In 2015, they released a research paper that got picked up by PC Gamer and other outlets, and Mills landed a $1.4 million grant from the California Energy Commission to continue the research. Last week, Mills released another report, titled “Green Gaming: Energy Efficiency without Performance Compromise,” that builds on his years looking into a relatively untouched field of study. Gaming’s “plug load” was long overlooked in part because it fell into the miscellaneous category of non-appliances whose energy consumption was either not understood or assumed to be less significant.

To fill in the blanks, Mills’ research team created a gaming lab with 26 different systems, a host of displays, and all manner of consoles and virtual reality equipment. Over two years, they tested 37 popular games in eight different genres, including Call of Duty: Black OpsSkyrim, and FIFA17. But it was clear early on that gaming’s energy consumption, Mills says, “is not trivial.”

So just how big is gaming’s environmental footprint? Globally, PC gamers use about 75 billion kilowatt hours of electricity a year, equivalent to the output of 25 electric power plants. (And that doesn’t include console games.) In the United States, games consumes $6 billion worth of electricity annually — more power than electric water heaters, cooking appliances, clothes dryers, dishwashers, or freezers. As the report concludes, “video gaming is among the very most intensive uses of electricity in homes.” And more power means more greenhouse gas emissions: American gamers emit about 12 million tons of carbon dioxide annually — the equivalent of about 2.3 million passenger cars. Games are rated for things like sex and violence, Mills points out, but games and gear are “silent on their carbon footprint.”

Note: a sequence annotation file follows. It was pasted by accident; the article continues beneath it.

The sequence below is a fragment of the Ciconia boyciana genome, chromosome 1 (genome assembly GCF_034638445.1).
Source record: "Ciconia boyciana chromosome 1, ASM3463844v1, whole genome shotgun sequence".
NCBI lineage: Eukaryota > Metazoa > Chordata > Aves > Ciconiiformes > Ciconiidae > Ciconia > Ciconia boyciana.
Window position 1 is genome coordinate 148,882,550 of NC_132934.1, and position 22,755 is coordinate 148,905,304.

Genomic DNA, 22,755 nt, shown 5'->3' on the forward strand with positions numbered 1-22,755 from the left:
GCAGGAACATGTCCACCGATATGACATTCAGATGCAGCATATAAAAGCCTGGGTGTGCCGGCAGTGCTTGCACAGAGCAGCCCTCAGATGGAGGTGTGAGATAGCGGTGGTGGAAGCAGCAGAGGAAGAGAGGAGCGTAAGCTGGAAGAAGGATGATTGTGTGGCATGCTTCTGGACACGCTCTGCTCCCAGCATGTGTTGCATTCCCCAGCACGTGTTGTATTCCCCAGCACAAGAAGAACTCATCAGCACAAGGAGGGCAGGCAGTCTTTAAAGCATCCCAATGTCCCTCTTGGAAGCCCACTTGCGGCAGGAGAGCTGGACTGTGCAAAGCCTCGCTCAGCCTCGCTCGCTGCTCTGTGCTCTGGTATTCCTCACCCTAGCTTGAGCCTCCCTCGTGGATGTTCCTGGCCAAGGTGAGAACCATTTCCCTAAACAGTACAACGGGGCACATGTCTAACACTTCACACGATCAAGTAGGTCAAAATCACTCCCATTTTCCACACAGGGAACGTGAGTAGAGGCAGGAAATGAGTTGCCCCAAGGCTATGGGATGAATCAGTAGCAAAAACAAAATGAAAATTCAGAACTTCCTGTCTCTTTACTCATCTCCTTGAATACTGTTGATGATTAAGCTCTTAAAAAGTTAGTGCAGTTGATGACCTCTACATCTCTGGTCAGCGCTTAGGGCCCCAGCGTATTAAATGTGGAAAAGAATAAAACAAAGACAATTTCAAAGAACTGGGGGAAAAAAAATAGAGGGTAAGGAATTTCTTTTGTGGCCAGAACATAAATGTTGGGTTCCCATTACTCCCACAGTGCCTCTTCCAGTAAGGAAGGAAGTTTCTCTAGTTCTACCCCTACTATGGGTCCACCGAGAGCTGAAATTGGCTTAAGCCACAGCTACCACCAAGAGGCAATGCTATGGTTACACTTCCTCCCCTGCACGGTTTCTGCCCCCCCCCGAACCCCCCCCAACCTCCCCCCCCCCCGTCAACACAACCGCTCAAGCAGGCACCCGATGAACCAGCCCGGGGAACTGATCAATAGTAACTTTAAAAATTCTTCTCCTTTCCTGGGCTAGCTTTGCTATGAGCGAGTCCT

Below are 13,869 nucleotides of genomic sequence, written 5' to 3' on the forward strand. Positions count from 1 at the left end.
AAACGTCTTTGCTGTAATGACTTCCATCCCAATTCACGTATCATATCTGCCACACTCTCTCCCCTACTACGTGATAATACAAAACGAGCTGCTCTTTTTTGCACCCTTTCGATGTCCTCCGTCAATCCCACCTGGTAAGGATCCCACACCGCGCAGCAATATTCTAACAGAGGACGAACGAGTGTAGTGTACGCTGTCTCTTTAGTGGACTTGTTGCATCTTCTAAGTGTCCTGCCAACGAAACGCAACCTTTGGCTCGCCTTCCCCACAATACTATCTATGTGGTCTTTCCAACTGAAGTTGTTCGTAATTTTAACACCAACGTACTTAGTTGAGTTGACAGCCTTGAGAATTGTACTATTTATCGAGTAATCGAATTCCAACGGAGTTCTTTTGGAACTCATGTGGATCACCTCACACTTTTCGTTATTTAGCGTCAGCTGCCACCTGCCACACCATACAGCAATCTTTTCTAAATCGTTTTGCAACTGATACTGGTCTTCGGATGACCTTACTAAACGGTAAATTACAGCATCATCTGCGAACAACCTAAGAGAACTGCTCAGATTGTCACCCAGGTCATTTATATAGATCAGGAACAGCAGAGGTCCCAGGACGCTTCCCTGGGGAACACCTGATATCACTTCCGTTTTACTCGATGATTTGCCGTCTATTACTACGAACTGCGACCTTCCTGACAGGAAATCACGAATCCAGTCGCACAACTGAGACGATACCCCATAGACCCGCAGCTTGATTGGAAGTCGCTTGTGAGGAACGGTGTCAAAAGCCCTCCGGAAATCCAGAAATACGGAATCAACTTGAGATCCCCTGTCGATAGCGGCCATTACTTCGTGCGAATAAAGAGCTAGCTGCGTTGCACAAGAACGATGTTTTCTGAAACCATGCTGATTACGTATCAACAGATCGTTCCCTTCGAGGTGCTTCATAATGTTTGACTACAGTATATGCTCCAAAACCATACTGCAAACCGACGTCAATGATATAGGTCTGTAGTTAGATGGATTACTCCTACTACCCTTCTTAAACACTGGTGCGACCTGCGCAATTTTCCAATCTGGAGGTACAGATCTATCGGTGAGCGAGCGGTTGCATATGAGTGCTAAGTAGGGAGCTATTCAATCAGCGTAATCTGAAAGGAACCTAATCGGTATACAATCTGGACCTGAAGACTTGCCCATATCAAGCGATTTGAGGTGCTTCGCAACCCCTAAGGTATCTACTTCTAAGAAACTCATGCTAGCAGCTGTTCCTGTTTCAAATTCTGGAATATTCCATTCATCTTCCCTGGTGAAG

What’s more, games’ impact could balloon as their market keeps expanding. “This isn’t the domain of 15-year-old boys anymore,” Mills says. “This is something that two-thirds of American households are engaged in. And what does it mean for the population? It’s a lot of energy and a lot of carbon.” Within five years, the electricity demand for gaming in California could rise by 114 percent, according to the report.

Some of gaming’s energy demand is driven by emerging technologies like virtual reality and higher-resolution connected displays. Cloud-based gaming, in which graphics processing is conducted on remote servers, is especially energy intensive, increasing overall electricity use by as much as 60 percent for desktop computers and 300 percent for laptops.

Luckily, it’s not all doom and gloom. “There is the potential to save a lot of energy with very little effort and little to no effect with the quality or experience,” says Jimmy Mai, a computer technician and one of the project’s principal testers. An avid gamer, Mai’s job was to set up the equipment every day and then play the games, diving into some titles he’d always wanted to explore, like League of LegendsWorld of Tanks, and The Witcher III (“a beautiful game,” says Mai, who jokes that this was “sort of a dream project”). Gaming equipment “is constantly being revised, becoming more energy efficient, and becoming more powerful in some cases,” Mai says. Mills notes that by simply changing out the lab’s graphics cards and power supply units, his team could reduce its energy consumption by 30 to 50 percent—with no reduction in the games’ performance.